Not So Special K: Levered Returns Interactive Model For Kellogg

| About: Kellogg Company (K)


Based on my assumptions in the LR cash flow model, I’m concluding a fair value estimate of approximately $53 per share (20% discount to Kellogg’s July 9th closing price).

Health conscious consumers question Kellogg’s brands.

Struggles mount as Kellogg falters in Cornflakes TV advertisement.

Project K to weigh on Kellogg’s cash flows.

Levered Returns Cash Flow Model

A price target of approximately $53 was concluded using Levered Returns three-year projection model which implies Kellogg (NYSE:K) is trading at around a 20% premium. An Enterprise Value "EV" of $26.7 billion was determined by applying a discounted cash flow approach. A total equity value of $19.1 billion was concluded after deducting net debt, non-controlling interests, and after-tax underfunded pension obligations as illustrated in the model below.

Overview EV Projection Assumptions:

  • Revenue reaches $15.9 billion in year three which represents a three-year compounded annual growth rate "CAGR" of 2.4%.
  • Operating income margin expands to 15.0% by year three.
  • Capital expenditures as a percent of revenue remain at 4.5% throughout the projection period.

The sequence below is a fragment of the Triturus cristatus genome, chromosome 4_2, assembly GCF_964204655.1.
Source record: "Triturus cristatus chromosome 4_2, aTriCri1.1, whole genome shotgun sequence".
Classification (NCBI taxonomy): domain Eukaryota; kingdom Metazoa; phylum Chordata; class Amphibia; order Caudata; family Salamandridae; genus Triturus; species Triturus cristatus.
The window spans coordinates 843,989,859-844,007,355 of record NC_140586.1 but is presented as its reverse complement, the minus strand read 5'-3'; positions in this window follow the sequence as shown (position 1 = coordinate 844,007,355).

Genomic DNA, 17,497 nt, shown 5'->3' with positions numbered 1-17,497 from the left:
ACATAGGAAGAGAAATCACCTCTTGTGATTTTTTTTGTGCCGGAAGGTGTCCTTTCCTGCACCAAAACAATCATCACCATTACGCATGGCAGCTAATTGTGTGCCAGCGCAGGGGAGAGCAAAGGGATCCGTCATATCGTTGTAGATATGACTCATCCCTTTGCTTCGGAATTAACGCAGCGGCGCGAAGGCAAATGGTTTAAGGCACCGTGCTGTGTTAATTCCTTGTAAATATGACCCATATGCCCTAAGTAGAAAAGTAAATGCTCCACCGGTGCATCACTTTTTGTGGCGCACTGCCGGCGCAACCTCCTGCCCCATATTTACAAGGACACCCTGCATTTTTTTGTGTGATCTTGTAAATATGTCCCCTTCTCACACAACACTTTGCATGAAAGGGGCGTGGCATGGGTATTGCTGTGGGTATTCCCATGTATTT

• Working Capital as a percent of revenue, excluding cash and debt, remain at 1.9% throughout the projection period which is equal to the company's average level over the last four quarters.
  • Tax rate of 31.0%, the company's LTM effective tax rate.
  • Depreciation as a percent of capital expenditures remains at 90% throughout the projection period.
  • Terminal value concluded by applying a perpetuity formula to the free cash flow in year three using a terminal growth rate of 3.0%.
  • Discounting the terminal value and discrete cash flows using a weighted average cost of capital of 9.0%. The WACC determined by the following:

Unable to Capitalize on Health Conscious Consumers

Much of the demand in the food and beverage industry over the last decade has been driven by consumer health considerations. Companies have to expand product offerings to include gluten free, fiber, protein, all-natural, and organic products in order to grow or keep market share. Kellogg bought companies such as Kashi Company and Bear Naked to help expand its offerings into these categories. However, Kellogg seems to have recently run into issues with the health conscious community. According to a May 9th Reuters article, the company agreed to stop using terms such as "All Natural" and "100% Natural" on some of its Kashi and Bear Naked brand product labels and to pay more than $5 million to settle a class-action consumer fraud lawsuit. In addition, this announcement came after management admitted that the company was experiencing challenges within its Kashi brand during its first quarter earnings call. Although the lawsuit will not explicitly have a material financial impact, these incidents can have long lasting residual effects in the memories of consumers. I warn investors to be cautious ahead of the company's second quarter earnings announcement as sales within key brands could deteriorate further.

Kellogg Struggles Continue